It’s Thrift Store Finds time! What’s that, you ask? Picture a family dinner but your parents are skeletons, aunt Shelley worships Satan, and grandma keeps a killer kid named Charles on a leash under the table. In other words, this is the place where we talk about horror fiction from the recent past.
I’ve always had the utmost respect for haunted house horror writers. Writing is hard enough without tossing in the extra challenge of making an inanimate object terrifying.
And yet, a staggering amount of authors have pulled it off. Shirley Jackson, Richard Matheson, Jay Anson, Stephen King, Dean Koontz, Bentley Little, the list goes on. How do they do it? How do they take the cornerstone of modern comfort and turn it into a compelling horror story that will leave even the most skeptical (me) checking under the bed?
While I’ll probably wrestle with this question for the rest of my life, I think the answer lies in the way the authors focus on character. Sure, the house they’re in is filled with ghosts, but the story is really about the character’s inner demons and how they’re confronted with those demons through the haunting.
The Overlook has ghosts, but Jack wasn’t exactly dealing with his drinking problem in a healthy way. Hill House is admittedly spooky, but is it any spookier than being bullied by your mother and sister and never given your own place in the world? I have no doubt the Amityville house was haunted, but the real-life monster there was a manipulative, abusive man who spun the pain he caused into a supernatural event.
Dana Brookins’ Soul Eater checks the boxes of a classic haunted house book: flawed characters, a run down town, skeptics, believers. And yet in classic mid-80s fashion, it still ends up marching to the beat of its own drum.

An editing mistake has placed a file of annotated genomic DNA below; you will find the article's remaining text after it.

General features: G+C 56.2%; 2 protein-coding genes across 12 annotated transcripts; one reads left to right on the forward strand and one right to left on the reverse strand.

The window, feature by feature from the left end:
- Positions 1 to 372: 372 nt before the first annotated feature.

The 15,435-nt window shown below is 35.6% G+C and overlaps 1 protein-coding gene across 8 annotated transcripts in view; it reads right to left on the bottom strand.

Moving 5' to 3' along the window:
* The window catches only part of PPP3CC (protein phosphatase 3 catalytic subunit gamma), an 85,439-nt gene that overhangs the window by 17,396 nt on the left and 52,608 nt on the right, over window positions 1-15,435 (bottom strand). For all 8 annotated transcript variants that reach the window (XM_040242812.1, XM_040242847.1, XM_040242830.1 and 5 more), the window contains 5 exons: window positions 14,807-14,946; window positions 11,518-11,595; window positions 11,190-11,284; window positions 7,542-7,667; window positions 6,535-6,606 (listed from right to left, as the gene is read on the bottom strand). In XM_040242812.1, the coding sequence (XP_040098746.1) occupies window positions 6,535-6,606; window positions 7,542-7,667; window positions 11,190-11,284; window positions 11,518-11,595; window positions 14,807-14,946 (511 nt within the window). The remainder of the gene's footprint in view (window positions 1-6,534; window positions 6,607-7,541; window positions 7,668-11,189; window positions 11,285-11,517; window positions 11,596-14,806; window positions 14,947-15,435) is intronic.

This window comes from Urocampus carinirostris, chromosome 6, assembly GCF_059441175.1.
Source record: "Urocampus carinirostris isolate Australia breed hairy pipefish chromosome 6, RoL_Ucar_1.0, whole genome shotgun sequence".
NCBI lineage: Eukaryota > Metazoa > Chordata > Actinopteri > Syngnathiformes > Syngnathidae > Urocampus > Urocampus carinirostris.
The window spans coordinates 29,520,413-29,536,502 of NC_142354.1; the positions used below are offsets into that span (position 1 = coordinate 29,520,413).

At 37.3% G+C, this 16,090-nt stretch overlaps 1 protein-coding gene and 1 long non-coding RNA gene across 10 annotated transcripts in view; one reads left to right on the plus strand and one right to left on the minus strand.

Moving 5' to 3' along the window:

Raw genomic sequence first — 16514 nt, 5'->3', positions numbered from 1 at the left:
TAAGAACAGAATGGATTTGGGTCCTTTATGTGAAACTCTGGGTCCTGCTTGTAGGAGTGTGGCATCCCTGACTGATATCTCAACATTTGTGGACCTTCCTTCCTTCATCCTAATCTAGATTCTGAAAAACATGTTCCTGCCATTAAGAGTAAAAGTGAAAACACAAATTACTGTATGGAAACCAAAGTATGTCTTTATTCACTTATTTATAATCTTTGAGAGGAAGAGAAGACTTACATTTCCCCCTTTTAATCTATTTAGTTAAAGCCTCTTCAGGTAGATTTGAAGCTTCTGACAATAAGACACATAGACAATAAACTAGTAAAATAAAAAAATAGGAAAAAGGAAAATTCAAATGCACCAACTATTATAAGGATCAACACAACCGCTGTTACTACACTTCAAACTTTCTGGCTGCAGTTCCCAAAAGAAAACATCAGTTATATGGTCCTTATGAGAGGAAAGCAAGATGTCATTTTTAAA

You’ll see what I mean.
Soul Eater begins when newspaperman Lobe Peters runs a cryptic headline in his daily paper. “HOUSE,” it says in big bold letters. But what could it mean? Well for Lobe it means a $200 cashier’s check, but it also means a mystery for the town. Whoever paid for the headline wasn’t big on explanations.
Everyone has a theory on what it means, but none more than Bobbie Topin, an outcast pre-teen who lives with his senile grandfather on the edge of town. Maybe the message has something to do with space aliens, he muses to Lobe.
But what starts as good fun for Bobbie quickly sours as more (and let’s face it, less fun) headlines start to appear. “Change the Apple-Shooter to a P and Add a Cut of Pork.” (???)
It turns out that these headlines are acting as a herald of sorts for a new construction project out in Pellam Woods (that’s what that headline up there is about, but let’s just move on). An anonymous person has decided to build a mansion. But they’re not just building any old mansion, they’re moving a mansion and rebuilding it board by board.
It doesn’t sit right with Bobbie. Something is wrong with the house. Evil. Maybe it’s that everything is just a little off center. Or maybe it’s the mysterious nature of its construction. Edgar Falls, after all was the type of town that “needed shadows” so that you don’t get “ too close a look at the peeling paint on houses, the rutted shutters, the patchy-grassed lawns.” Who would want to build a fine house out in crumby place like that?